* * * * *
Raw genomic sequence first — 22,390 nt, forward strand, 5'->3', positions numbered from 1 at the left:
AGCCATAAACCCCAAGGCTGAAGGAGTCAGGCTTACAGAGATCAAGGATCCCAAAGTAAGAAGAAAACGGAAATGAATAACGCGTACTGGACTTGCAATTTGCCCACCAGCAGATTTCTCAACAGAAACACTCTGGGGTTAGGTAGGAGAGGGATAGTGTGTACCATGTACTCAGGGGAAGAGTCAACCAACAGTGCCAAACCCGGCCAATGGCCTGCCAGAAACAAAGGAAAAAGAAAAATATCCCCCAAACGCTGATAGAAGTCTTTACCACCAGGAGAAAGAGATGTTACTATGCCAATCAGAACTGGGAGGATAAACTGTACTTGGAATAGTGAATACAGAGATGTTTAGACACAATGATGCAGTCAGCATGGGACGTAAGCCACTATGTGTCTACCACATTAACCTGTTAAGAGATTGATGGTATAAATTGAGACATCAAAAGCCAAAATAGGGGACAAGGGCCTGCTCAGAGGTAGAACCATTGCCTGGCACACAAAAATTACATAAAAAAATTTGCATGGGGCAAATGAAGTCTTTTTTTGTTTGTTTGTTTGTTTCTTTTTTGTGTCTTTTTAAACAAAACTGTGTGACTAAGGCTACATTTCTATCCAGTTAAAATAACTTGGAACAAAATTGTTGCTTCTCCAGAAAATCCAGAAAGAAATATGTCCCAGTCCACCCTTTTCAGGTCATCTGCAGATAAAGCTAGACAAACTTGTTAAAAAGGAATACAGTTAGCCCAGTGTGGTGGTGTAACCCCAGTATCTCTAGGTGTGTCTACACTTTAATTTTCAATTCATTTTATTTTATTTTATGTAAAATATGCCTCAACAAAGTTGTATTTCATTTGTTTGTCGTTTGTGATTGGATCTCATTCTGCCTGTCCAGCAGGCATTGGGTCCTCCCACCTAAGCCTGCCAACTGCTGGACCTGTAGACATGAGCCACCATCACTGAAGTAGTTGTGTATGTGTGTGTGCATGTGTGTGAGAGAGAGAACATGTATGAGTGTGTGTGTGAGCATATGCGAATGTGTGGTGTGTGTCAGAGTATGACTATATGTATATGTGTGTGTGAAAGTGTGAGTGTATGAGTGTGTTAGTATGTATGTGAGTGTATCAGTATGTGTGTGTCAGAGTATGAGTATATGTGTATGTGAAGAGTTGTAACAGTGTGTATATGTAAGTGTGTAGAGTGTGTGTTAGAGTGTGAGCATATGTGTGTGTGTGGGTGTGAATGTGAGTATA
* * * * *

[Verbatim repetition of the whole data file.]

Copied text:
Raw genomic sequence first — 22,390 nt, forward strand, 5'->3', positions numbered from 1 at the left:
AGCCATAAACCCCAAGGCTGAAGGAGTCAGGCTTACAGAGATCAAGGATCCCAAAGTAAGAAGAAAACGGAAATGAATAACGCGTACTGGACTTGCAATTTGCCCACCAGCAGATTTCTCAACAGAAACACTCTGGGGTTAGGTAGGAGAGGGATAGTGTGTACCATGTACTCAGGGGAAGAGTCAACCAACAGTGCCAAACCCGGCCAATGGCCTGCCAGAAACAAAGGAAAAAGAAAAATATCCCCCAAACGCTGATAGAAGTCTTTACCACCAGGAGAAAGAGATGTTACTATGCCAATCAGAACTGGGAGGATAAACTGTACTTGGAATAGTGAATACAGAGATGTTTAGACACAATGATGCAGTCAGCATGGGACGTAAGCCACTATGTGTCTACCACATTAACCTGTTAAGAGATTGATGGTATAAATTGAGACATCAAAAGCCAAAATAGGGGACAAGGGCCTGCTCAGAGGTAGAACCATTGCCTGGCACACAAAAATTACATAAAAAAATTTGCATGGGGCAAATGAAGTCTTTTTTTGTTTGTTTGTTTGTTTCTTTTTTGTGTCTTTTTAAACAAAACTGTGTGACTAAGGCTACATTTCTATCCAGTTAAAATAACTTGGAACAAAATTGTTGCTTCTCCAGAAAATCCAGAAAGAAATATGTCCCAGTCCACCCTTTTCAGGTCATCTGCAGATAAAGCTAGACAAACTTGTTAAAAAGGAATACAGTTAGCCCAGTGTGGTGGTGTAACCCCAGTATCTCTAGGTGTGTCTACACTTTAATTTTCAATTCATTTTATTTTATTTTATGTAAAATATGCCTCAACAAAGTTGTATTTCATTTGTTTGTCGTTTGTGATTGGATCTCATTCTGCCTGTCCAGCAGGCATTGGGTCCTCCCACCTAAGCCTGCCAACTGCTGGACCTGTAGACATGAGCCACCATCACTGAAGTAGTTGTGTATGTGTGTGTGCATGTGTGTGAGAGAGAGAACATGTATGAGTGTGTGTGTGAGCATATGCGAATGTGTGGTGTGTGTCAGAGTATGACTATATGTATATGTGTGTGTGAAAGTGTGAGTGTATGAGTGTGTTAGTATGTATGTGAGTGTATCAGTATGTGTGTGTCAGAGTATGAGTATATGTGTATGTGAAGAGTTGTAACAGTGTGTATATGTAAGTGTGTAGAGTGTGTGTTAGAGTGTGAGCATATGTGTGTGTGTGGGTGTGAATGTGAGTATA